The most dangerous thing parents can do to their children, says Chris Lumley, is put them in a car. “Anything that increases their safety is absolutely necessary,” he says.
Now, the 34-year-old former Magna International executive is about to find out if parents agree. His upstart Clek Inc. is hoping to shake up the $1-billion U.S. car seat market with the release this month of its “Foonf” convertible seat. The seat is safer, more stylish and, at upwards of $450, far more expensive than anything on the market. Hundreds of retailers across North America have bought up his entire production for 2012, in the thousands of units. “The way the Foonf will move in an accident is completely new and it’s fantastic,” said Cristina Lewarne, co-owner of upscale Vancouver baby boutique Crocodile Baby.
The Foonf, which is manufactured by a contract supplier in London, Ont., snaps easily into place (unlike most car seats, which are a pain to install), has an anti-rebound bar and features a “crumple zone” that Clek claims will reduce the force of an impact on a child by 40 per cent in accidents. (The private firm doesn’t disclose financial details).
"This is compelling and proprietary technology that revolutionizes a product class," said Scott Clark, managing director with Covington Capital in Toronto, which invested $1.5 million in Clek last year.
Vehicle accidents remain one of the leading causes of serious injury and death among children in North America, due largely to their improper restraint. A joint study by the auto industry and Transport Canada in 2010 found that while more than 95 per cent of children were restrained in vehicles, child safety seats were only used correctly 64% of the time - and far less for booster seats. “Innovation on child seat design and useability is needed to that kids and parents will use them,” said Anne Snowdon, a child safety advocate and researcher who led the study.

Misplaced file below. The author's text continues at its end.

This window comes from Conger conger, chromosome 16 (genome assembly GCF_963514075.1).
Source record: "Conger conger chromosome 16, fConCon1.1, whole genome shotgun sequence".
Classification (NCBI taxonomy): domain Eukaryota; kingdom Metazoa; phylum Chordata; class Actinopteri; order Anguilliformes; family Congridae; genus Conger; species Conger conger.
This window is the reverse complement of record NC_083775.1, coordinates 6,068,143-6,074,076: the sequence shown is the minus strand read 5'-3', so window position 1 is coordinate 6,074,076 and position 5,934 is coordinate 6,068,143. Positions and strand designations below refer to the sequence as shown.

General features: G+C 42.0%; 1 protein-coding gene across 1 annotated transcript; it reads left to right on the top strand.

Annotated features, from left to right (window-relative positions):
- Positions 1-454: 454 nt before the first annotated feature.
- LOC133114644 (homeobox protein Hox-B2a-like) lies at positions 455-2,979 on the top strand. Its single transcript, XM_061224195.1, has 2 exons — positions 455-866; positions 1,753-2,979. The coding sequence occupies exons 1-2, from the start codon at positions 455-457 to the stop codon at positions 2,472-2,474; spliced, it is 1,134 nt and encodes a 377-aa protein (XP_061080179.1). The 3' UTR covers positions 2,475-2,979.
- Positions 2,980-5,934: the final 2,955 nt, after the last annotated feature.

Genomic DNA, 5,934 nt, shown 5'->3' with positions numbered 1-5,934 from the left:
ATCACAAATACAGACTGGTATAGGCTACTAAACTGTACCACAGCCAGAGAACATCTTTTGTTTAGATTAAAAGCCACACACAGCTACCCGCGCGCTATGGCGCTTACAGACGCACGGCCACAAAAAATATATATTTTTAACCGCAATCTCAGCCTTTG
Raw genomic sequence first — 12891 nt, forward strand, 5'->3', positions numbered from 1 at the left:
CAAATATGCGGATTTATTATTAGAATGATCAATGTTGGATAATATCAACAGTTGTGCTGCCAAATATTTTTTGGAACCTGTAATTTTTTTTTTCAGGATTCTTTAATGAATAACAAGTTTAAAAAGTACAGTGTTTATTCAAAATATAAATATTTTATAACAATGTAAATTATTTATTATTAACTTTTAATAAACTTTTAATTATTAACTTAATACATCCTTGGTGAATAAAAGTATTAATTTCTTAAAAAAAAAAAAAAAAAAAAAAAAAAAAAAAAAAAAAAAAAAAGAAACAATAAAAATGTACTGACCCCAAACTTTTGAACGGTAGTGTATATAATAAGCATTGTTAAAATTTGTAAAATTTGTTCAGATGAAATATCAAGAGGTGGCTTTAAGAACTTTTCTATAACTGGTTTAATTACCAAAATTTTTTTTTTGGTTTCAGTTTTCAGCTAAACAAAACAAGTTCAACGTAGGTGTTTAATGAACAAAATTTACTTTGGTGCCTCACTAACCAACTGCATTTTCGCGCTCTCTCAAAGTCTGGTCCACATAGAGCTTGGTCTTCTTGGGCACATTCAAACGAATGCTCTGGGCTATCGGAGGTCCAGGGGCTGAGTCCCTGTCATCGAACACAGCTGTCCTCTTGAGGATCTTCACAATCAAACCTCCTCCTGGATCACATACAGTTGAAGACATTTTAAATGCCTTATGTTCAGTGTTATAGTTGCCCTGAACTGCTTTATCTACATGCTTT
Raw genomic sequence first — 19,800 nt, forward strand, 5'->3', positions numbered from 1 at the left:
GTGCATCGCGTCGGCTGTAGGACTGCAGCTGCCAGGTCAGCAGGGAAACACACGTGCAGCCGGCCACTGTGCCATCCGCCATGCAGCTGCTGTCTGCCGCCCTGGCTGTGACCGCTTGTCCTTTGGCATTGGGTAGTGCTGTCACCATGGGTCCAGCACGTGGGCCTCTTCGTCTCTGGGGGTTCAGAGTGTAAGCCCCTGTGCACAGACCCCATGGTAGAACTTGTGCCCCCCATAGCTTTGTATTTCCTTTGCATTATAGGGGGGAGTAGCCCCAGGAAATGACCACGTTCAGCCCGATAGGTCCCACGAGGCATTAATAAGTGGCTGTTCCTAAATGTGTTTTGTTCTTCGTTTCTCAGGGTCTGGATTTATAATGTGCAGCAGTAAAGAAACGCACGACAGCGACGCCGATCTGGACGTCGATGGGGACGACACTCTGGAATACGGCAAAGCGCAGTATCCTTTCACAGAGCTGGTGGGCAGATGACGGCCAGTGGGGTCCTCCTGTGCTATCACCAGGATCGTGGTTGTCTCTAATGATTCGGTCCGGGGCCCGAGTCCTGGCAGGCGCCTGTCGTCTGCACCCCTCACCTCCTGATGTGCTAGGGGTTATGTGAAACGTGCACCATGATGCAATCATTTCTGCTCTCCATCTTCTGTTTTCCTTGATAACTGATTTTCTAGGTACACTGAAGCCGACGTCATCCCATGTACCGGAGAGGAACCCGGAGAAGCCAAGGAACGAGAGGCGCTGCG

Clek started out as a project within Magna in the mid-2000s to make safer booster seats, used by children after they outgrow car seats. The auto parts giant tapped Mr. Lumley (his father, Ed Lumley, is Magna’s former lead director), who had worked his way up through the ranks after starting as a summer employee during university and became a protege of CEO Don Walker, to lead the venture.
Data collected by Ms. Snowdon on behalf of an industry body partly funded by Magna showed that just 20% of school-aged children used booster seats. When she asked children why they didn’t like them, they said the seats were uncomfortable and looked too much like baby car seats.
Clek (which Mr. Lumley and wife Jennifer, Clek’s head of sales, bought from Magna in 2010) responded by designing boosters that had thicker cushions, more mature colour schemes and snapped simply into anchors in the backseat using rigid latches built into the structure of the booster.
The company’s pricey boosters (ranging from $70 to $349 for a full-backed “Oobr” covered in Paul Frank designs) have been popular in upscale baby boutiques but Mr. Lumley felt Clek needed “to introduce [parents] to the brand earlier.”
Clek set out to design a convertible car seat for children aged six months to six years that both looked good and improved safety. The Foonf incorporates technology that has made cars safer in accidents; upon impact, part of the seat crumples, absorbing force that would otherwise be transferred to the child. Mr. Lumley wouldn’t go as far as to say other seats are unsafe: “What I will say is the safest seat is the seat that installs n your vehicle properly and fits your child properly,” he stated carefully.
The design also has its own appeal: at a slender 17 inches across, three Foonfs can fit in a backseat, unlike most car seats. It also snaps easily into backseat latch systems and comes in stylish colours and designs. “When you become a parent it’s all about compromise: I give up style for comfort, convenience for safety,” Mr. Lumley said. “We didn’t want to have that approach with car seats.”
Ms. Snowdon hopes Clek will inspire other car seat makers to emulate the Foonf. “The opportunity here is we would have an increased correct use of car sets for kids in vehicles,” she said. “That would be a public health win.”